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Still in the picture … Max Walker takes a trip down memory lane at the Bradman Foundation lunch
Photo: Sahlan Hayes
MAX WALKER remembers well when the day/night commercialism, colour and rock-concert-like excitement dawned on cricket and he described it as a golden time – in more ways than one.
Walker, one of Kerry Packer’s 54 rebels who left the establishment for a reported $20,000 – a fortune in 1977 – remembers when coloured clothes replaced whites, games were first played under lights, kids wore T-shirts with images of David Hookes and Viv Richards emblazoned on them and stars were paid to endorse products and commercial slogans. There was also the “C’mon Aussie, C’mon” advertisement that became an anthem.
Walker, one of the most popular cricketers of the WSC era, said the commercial aspect appealed to him and allowed him to display his talents via a pesky kid who nagged him about the flies and heat in the old Aeroguard insect spray commercial.
“The kid in that commercial is about 42 now and has his own agency,” said Walker at Thursday’s Bradman Foundation lunch to open the WSC gallery at the Bradman Museum in Bowral. “The commercial was made in 1977 and is referred to as ‘iconic’ now, but it also showcased my potential to be a success on television.”
“I might’ve been the fourth or fifth in line of the talent they could have used, or I might’ve been the cheapest but the right people saw it. WSC was a great stepping stone for a lot of us. You look at the other guys and Hookesy got into radio, Ian Chappell became a commentator and so too Tony Greig.”
The West Indies, who were paid $18 to play a first-class game, couldn’t believe what they were paid by Packer and their fearsome pace bowler Michael Holding revealed through WSC his bankbook had a comma inserted in it for the very first time. However, it came at a price as Walker recalled how he felt to walk on to the hallowed SCG for the first one-day game played under lights in 1979 dressed in the Aussie team’s gold outfit.
“We were in a canary yellow, gold, wattle,” he laughed. “I felt like a Logie the first time I walked out on to the ground. We had flares 28 inches wide so there was a fair bit of a draft coming up the trouser leg.”
Rick McCosker, whose effort to bat in the second innings with his broken jaw swathed in bandages is an enduring memory of the 1977 Australian Centenary Test, remembered the actual cricket as true tests.
“Those two years were tough physically and mentally because we played against the best cricketers in the world every day and there were no easy games,” McCosker recalled. “There was no going back to a club game or a a Shield match because we were banned.”
The early days were a concern as crowds of only a few hundred turned out. Doug Walters, the one-time king of the SCG Hill, remembered how the promise of a massive top up from the gate takings seemed empty.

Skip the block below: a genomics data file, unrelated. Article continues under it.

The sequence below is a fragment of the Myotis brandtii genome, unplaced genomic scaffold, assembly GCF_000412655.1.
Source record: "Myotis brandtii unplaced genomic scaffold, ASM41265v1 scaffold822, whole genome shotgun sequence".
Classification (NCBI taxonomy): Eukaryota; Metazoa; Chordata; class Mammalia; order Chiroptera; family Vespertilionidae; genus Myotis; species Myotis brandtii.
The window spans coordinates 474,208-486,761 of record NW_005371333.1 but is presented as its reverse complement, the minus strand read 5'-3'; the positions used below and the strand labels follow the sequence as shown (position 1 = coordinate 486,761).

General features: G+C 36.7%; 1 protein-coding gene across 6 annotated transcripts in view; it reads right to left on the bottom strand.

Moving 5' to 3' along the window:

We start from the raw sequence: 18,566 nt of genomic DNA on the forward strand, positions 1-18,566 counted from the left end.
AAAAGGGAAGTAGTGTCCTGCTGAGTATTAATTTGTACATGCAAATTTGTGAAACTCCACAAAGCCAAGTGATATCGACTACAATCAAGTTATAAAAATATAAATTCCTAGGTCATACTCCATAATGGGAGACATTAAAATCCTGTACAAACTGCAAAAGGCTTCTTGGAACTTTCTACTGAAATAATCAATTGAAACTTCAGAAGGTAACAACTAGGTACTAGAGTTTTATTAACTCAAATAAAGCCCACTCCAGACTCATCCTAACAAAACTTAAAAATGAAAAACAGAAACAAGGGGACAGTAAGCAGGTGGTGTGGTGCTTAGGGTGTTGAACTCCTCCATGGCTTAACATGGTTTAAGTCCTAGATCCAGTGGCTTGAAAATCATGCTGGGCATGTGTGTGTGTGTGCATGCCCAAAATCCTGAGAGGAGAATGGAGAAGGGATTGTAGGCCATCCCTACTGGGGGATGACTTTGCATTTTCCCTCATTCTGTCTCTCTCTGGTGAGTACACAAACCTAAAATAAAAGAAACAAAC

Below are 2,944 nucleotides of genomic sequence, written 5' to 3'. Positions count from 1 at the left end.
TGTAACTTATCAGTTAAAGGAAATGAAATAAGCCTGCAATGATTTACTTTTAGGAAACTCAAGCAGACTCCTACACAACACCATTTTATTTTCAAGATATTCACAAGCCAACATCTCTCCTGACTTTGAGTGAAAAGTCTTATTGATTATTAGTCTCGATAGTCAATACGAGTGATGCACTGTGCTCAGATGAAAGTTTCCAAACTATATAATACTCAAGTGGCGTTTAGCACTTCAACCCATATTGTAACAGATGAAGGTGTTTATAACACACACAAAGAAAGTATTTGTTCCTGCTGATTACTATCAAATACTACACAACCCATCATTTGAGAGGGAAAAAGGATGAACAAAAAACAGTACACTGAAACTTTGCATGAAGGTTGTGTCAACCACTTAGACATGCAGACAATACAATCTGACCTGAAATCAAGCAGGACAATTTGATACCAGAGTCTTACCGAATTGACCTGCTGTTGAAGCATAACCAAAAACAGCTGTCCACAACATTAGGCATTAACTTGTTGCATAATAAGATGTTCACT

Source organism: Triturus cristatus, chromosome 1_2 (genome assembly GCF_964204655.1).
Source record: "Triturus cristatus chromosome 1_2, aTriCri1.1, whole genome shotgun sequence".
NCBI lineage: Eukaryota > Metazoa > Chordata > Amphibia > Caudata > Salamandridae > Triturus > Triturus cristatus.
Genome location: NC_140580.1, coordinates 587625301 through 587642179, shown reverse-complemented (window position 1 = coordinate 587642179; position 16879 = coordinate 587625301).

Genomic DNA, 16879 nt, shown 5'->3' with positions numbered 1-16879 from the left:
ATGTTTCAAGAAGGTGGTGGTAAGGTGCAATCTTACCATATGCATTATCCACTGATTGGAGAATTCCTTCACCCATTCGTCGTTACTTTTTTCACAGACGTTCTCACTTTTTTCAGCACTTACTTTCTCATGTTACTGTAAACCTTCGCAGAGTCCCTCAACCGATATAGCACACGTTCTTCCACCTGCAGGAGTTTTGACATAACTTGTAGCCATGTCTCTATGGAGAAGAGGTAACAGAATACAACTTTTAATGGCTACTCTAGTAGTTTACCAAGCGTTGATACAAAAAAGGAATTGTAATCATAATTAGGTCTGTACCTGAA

“Part of our deal was we would get, after Kerry got his money back, whatever millions he’d invested, we’d be on a percentage of the gate two per cent, one-and-a-half or whatever,” Walters said.
There were tough times of a different variety as Dennis Lillee revealed in a documentary. WSC tested friendships and loyalties.
“I remember an incident very clearly when I walked into a supermarket and a guy I played cricket with for some 10-years ducked his head in the aisle as I was going past,” Lillee recalled. “I had to pull him up and say ‘hi’.”
Australian skipper Michael Clarke, who attended the Bradman Foundation’s gathering to honour WSC, wasn’t born when cricket went to war. However, Clarke insisted he appreciated the trappings of success he and his peers enjoy are due to the Ian Chappell-led group of players who had the courage of their convictions.
“We need to be grateful to those people who went before us,” he said. “Without WSC the game wouldn’t be where it is today; the Twenty20 is this generation’s version of WSC. It’s easy to walk into the game of cricket and take things for granted – you fly business class, stay in five-star hotels, make good money but none of that happens without the likes of Kerry Packer and the players who took the risks.
“We’re getting better as a group of respecting our past. The past players coming back into the rooms helps. I think it’s important for the players to come [to the Bradman Museum] and see the gallery and realise how much things changed because of WSC.” For Len Pascoe, a fiery fast-bowler, Clarke’s acknowledgement made the consequences of his decision to count for something more than being just about money.
“It helps when the Australian captain, and someone of Michael Clarke’s calibre, recognises what we did,” Pascoe said. “We’d been vilified during the period as mercenaries and wrecking the game when we actually sacrificed a lot. We sacrificed up to 20 or 30 Tests. Later on in life, when you look at the Tests [record] you don’t see 30, 40 or 50 matches; you don’t take 200 Test wickets. That’s the disappointing aspect.”
However, McCosker put one popular notion about the importance of WSC to rest.
“Cricket would always have survived, even without WSC, it would because it’s a game ingrained in our society,” he said. “The game of cricket always has been, always will be.”